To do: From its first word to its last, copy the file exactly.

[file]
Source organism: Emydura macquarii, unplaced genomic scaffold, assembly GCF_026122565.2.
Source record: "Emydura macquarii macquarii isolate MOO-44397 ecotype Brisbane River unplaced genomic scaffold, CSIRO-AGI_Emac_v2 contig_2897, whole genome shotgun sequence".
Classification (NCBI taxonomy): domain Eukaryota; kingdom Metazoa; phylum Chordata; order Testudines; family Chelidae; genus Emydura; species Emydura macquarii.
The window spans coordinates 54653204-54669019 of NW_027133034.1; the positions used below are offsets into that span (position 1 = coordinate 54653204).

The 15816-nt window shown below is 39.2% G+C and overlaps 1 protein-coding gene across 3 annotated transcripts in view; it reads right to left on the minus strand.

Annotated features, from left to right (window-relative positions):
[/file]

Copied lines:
Source organism: Emydura macquarii, unplaced genomic scaffold, assembly GCF_026122565.2.
Source record: "Emydura macquarii macquarii isolate MOO-44397 ecotype Brisbane River unplaced genomic scaffold, CSIRO-AGI_Emac_v2 contig_2897, whole genome shotgun sequence".
Classification (NCBI taxonomy): domain Eukaryota; kingdom Metazoa; phylum Chordata; order Testudines; family Chelidae; genus Emydura; species Emydura macquarii.
The window spans coordinates 54653204-54669019 of NW_027133034.1; the positions used below are offsets into that span (position 1 = coordinate 54653204).

The 15816-nt window shown below is 39.2% G+C and overlaps 1 protein-coding gene across 3 annotated transcripts in view; it reads right to left on the minus strand.

Annotated features, from left to right (window-relative positions):